- Format: Xbox One (version reviewed), PS4, Mac, PC, Vita
- Unleashed: Out Now
- Publisher: Telltale Games
- Developer: Telltale Games
- Players: 1
- Site: http://www.telltalegames.com/walkingdead
- Game code provided by the publisher
Telltale have taken the slightly unusual step of starting a season off by releasing the first two episodes simultaneously, so we’ve taken the slightly unusual step of bundling two different episodes into one review. Thankfully, this doesn’t pose most of the problems that it ordinarily might; because they’re both fantastic.
The Walking Dead’s third season drops you into the worn shoes of Javi who, we learn through bits and pieces of expert storytelling, was something of a cheat and a loser before the world fell apart. Of course, your pre-zombie life counts for little in the world of The Walking Dead. Post-apocalypse, he’s driving a van around with his sister-in-law, nephew, and niece, trying to balance basic survival with defusing some teenager-stepmother tension.
While still not exactly pushing any machine to its limits, the graphics look more detailed and smoother here than in previous seasons. Although ultimately unimportant, this does help keep the immersion going (but unfortunately, the game froze on us for about fifteen seconds at one point). In fact everything – in the first two episodes, at least – comes together to create and sustain intense storytelling that rises far, far above the dregs that we have come to accept as the norm for videogame stories. The script is relentlessly sharp; the acting superb; the direction effective without being ostentatious; and the themes, vitally, relatable and very much human.
Although we start off with Javi, it’s not too long before Clementine appears. The one constant throughout these games, it’s like seeing a good friend after a long absence. She’s a little older, a little harder, and overall a little hard to decode. If you’ve followed her since she first came onto the scene with Lee, it’s hard to not feel a strange mixture of pride and sadness at what she’s become. It doesn’t matter that ‘she’ is just a bunch of ones and zeroes. Telltale have successfully made her more than that, forever. It must be said though that, if you choose to jump straight in to this season without playing the others, Clementine will almost certainly come across as flat and underdeveloped.
Playing A New Frontier without playing any of the other Telltale games is an option, if that’s what you want to do. Although there are flashbacks, and brief references to past characters and events via Clementine, everything holds water perfectly well if you didn’t play through the previous stories. Even better, you have a variety of options in terms of how you start the story. You can flat-out start afresh, import a save from your device (or through the ‘Telltale cloud’) or, in one of those “why hasn’t this been done before?” ideas, you can (with very broad strokes) create your own history for Clementine with a quick summary of choices from the first two seasons.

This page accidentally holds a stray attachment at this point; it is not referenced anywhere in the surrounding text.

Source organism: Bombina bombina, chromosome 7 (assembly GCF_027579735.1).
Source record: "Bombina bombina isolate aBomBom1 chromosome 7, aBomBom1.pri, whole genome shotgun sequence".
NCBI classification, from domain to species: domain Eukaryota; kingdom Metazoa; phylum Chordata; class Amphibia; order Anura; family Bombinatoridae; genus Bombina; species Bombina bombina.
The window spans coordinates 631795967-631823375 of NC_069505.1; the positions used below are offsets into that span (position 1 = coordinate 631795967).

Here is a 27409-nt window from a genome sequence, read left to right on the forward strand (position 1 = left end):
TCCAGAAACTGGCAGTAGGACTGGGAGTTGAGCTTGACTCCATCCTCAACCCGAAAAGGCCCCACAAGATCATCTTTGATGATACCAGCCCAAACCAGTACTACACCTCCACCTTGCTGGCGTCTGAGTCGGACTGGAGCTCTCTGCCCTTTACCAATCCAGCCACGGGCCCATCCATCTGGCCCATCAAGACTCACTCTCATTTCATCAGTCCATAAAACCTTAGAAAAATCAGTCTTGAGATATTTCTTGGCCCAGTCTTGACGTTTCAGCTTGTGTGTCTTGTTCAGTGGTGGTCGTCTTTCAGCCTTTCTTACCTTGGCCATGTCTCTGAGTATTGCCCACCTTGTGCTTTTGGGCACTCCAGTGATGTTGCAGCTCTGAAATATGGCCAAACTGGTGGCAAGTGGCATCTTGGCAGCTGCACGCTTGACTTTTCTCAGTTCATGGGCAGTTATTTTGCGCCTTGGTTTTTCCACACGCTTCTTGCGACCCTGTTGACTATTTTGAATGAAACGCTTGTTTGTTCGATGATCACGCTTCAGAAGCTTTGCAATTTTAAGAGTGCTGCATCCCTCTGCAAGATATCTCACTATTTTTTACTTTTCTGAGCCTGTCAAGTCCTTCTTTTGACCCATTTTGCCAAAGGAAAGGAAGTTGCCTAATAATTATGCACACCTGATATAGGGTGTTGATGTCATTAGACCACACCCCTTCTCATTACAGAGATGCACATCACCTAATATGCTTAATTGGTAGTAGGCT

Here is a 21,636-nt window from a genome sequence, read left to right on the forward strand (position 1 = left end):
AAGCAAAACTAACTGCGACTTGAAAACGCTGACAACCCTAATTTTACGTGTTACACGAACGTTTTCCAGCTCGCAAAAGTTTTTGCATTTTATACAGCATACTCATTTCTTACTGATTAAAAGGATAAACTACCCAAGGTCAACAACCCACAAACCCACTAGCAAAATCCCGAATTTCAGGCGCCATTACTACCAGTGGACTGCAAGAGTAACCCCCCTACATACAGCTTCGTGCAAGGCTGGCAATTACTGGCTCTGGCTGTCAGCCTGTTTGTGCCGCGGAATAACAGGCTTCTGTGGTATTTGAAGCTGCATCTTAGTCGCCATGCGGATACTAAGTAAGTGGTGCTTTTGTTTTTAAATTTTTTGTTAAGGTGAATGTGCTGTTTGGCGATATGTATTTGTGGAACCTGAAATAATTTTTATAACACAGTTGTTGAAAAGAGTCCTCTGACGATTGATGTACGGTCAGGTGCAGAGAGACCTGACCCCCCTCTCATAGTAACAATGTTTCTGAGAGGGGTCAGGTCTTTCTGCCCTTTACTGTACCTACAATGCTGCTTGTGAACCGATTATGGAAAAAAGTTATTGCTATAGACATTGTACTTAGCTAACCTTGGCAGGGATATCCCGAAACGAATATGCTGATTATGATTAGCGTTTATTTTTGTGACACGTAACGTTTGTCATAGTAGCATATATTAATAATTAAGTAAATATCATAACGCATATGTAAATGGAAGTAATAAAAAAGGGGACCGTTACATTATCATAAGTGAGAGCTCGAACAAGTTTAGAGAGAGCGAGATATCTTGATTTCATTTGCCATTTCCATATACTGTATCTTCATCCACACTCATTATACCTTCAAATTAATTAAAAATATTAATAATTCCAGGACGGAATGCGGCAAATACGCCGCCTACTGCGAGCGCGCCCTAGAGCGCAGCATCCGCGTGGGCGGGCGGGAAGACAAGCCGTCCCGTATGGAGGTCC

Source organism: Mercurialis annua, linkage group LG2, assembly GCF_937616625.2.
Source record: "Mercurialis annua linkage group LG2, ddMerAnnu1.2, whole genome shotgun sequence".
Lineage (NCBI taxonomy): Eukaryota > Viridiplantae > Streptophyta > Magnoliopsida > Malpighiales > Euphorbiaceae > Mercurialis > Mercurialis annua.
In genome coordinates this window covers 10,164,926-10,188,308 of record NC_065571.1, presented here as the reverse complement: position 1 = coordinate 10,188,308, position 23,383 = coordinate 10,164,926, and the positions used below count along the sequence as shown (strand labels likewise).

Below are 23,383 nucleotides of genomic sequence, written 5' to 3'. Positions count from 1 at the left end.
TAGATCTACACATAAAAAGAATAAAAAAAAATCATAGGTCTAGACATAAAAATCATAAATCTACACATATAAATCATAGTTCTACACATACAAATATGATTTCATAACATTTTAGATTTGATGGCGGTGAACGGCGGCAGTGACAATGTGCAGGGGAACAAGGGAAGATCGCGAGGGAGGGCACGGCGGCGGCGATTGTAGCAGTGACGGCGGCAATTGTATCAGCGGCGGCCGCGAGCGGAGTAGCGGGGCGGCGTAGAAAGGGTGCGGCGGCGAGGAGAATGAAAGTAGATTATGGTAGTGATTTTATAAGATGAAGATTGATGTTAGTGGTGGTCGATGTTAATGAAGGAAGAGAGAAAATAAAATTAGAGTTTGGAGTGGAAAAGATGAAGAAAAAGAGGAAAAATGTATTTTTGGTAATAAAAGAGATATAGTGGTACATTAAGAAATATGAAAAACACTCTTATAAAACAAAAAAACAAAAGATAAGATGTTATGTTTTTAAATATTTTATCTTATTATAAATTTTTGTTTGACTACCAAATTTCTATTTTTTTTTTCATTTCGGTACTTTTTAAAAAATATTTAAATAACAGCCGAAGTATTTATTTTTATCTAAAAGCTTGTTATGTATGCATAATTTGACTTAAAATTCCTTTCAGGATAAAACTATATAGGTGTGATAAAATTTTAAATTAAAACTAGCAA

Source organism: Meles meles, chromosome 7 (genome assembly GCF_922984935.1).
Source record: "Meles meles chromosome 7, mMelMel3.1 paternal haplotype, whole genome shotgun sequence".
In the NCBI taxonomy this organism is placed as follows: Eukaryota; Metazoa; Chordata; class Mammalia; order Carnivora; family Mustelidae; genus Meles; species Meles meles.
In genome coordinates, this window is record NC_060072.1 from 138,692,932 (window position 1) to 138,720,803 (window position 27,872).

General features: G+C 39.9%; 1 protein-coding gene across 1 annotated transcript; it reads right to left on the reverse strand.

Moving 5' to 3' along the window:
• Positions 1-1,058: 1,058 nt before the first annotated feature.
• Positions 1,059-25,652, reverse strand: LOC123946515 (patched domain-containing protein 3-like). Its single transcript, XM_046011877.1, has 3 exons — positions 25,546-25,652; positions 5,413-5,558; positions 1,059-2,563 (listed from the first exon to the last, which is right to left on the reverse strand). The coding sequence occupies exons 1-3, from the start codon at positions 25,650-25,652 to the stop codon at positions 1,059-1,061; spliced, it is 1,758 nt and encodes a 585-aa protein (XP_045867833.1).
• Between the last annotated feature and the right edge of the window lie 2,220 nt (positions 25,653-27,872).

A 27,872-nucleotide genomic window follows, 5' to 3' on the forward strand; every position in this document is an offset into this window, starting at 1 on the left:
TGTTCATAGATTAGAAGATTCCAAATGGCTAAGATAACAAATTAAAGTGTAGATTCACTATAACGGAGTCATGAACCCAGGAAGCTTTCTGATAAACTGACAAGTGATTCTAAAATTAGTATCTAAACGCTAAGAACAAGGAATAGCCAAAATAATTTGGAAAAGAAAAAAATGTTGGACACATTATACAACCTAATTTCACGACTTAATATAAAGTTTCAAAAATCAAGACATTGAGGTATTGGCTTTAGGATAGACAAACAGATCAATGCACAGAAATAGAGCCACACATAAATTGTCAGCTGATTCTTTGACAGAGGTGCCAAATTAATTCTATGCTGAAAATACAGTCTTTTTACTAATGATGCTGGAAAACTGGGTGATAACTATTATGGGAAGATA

As usual, the events and atmosphere match the comics and TV show without resorting to dressing up existing storylines in the emperor’s new clothes. You’ll kill a fair few zombies, yet the undead largely serve as a grim backdrop rather than anything else. What steers the script with much more force than the presence of zombies is the way in which extreme stress will bring out the best, the worst, and the most unexpected from people.
This is, as ever, a script-driven game. More so than previous seasons in fact, as you are (or so it seems) given less scenes than usual with complete freedom of movement. This isn’t a bad thing, and in fact only adds to the strength of the experience. As it happens, the rarity of sections that are closest to a traditional videogame highlights still further that they are – like it or not – the weakest spots. When you’re given control so that you can search for resources or find a way forward, the thunderous pace of the storytelling immediately drops, and you soon find yourself itching for less control rather than more. Aiming remains floaty and imprecise, and regardless of the truth of it, definitely feels like a technical flaw rather than a stylistic choice. Generously placed checkpoints do at least mean that if you mess up, you won’t have to sit through reams of dialogue or cutscenes before getting another go. In a game where the story is everything, this was a wise and extremely important decision.
Both episodes end on powerful and completely unexpected cliffhangers, and the second episode even introduces a canon character (or, if nothing else, Telltale’s interpretation of that canon character. We shall see). A New Frontier, thus far, serves as the strongest possible reminder that nobody in the industry is better suited to a videogame adaptation of The Walking Dead than Telltale.